The term was first used in the early 1950s and taken up by Third World political leaders engaged in independence movements against European COLONIALISM. It signified the positive idea that politically and economically their countries would develop in ways different both from the first world, Western Europe and the US, and the second world of the USSR and the Soviet Bloc. Subsequently, the term has become associated with negative aspects of poor living standards, great social inequality, economic stagnation and political instability such that many people living in these countries now resent the use of the term. Alternatives preferred by some authors include underdeveloped, NEOCOLONIAL, less developed countries (LDCs), oppressed nations, peripheral or nonaligned countries. The recent emergence of NEWLY INDUSTRIALIZING COUNTRIES alongside countries that are stagnating or becoming poorer (sometimes referred to as the FOURTH WORLD), and the further division between socialist and non-socialist countries have highlighted the issue of whether such a blanket term is useful for referring to such a diverse range of countries. However, the term still has wide social scientific and general usage. Various attempts have been made to distinguish the Third World both qualitatively and quantitatively (see Thomas et al., 1994), and Worsley (1984) has defended its utility. See also SOCIOLOGY OF DEVELOPMENT, DEPENDENCY, UNDERDEVELOPMENT, CENTRE AND PERIPHERY.

Third World


a term used in sociopolitical and scholarly literature to designate the developing countries.

Third World

the less economically advanced countries of Africa, Asia, and Latin America collectively, esp when viewed as underdeveloped and as neutral in the East-West alignment. Also called: developing world
References in periodicals archive ?
Given the contextualizations that these texts provide, the framing of this special issue as Third World Women's Inscriptions requires some defense.
So, from the point of view of the South, which thinks that it is the North that is responsible for the environmental problems in their countries, it is understandable that when the World Bank talks of environmental reforms in the Third World, the ideas are not that readily accepted.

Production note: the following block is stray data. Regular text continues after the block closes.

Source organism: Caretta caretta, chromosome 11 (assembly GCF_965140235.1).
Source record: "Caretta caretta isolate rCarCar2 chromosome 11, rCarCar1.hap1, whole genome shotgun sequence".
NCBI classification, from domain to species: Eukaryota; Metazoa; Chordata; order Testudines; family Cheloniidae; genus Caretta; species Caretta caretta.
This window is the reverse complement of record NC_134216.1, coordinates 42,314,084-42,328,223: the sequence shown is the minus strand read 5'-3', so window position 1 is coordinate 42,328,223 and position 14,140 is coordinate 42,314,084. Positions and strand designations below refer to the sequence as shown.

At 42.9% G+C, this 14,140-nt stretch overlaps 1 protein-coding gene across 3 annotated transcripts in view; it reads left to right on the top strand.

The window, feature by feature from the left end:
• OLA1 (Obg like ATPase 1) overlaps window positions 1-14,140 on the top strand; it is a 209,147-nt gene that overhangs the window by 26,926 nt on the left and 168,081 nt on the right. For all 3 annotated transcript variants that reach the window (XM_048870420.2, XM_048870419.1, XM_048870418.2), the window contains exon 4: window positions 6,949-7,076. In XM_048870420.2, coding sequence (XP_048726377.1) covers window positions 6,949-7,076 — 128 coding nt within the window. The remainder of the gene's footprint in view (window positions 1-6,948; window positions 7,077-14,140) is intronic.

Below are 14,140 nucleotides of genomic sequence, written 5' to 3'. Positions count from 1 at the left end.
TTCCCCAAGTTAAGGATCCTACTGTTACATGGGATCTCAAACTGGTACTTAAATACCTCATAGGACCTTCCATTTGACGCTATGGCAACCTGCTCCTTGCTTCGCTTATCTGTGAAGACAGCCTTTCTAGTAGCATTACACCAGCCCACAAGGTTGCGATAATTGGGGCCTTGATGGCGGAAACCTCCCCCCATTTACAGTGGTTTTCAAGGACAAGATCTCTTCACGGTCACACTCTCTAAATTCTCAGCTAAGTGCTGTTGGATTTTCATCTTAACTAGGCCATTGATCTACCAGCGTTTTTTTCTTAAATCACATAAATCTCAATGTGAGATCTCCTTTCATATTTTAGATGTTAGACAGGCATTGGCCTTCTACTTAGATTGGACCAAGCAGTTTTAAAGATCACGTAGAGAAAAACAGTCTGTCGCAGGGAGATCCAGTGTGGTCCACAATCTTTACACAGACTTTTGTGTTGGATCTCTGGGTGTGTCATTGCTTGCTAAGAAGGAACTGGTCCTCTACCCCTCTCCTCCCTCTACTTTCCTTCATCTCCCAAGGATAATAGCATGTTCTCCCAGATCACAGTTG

Third World nations have poor transport links that hinder their economic development.
The rapid Third World switch to a meatbased diet is one measure of the trend.
Each year migrants send home over $70 billion, and Third World families and nations count on this money to escape poverty and pay down their debts.
It would help out Third World farmers by shifting them out of the already flooded robusta market and into arabica production.
He also has a point that this issue is of greater concern to Western nations and multinational companies than it is to Third World nations.
Watch starving Third World civilians tremble beneath B-52 strikes, napalm runs, and Special Ops assaults.
Following is a summary by Zenit in Rome exposing how deeply UNICEF has been involved in the promotion of anti-life measures in Third World countries.
CHURCH-GOERS from Coventry will travel to Germany next week to put pressure on the leading industrial nations to cancel Third World debt.
However, the results for almost all Third World nations were unfortunately, predominantly negative,(1) even though their direct impact on and the importance for those nations varied greatly, depending on the strength and character of their links with the post-Communist region and the available option(s) of other alliances and directions of development.
In his section dealing with Third World peoples - notably tribespeople from the Andaman islands - David Howes presents a very different picture from that obtaining in the twentieth-century West.

Full browser ?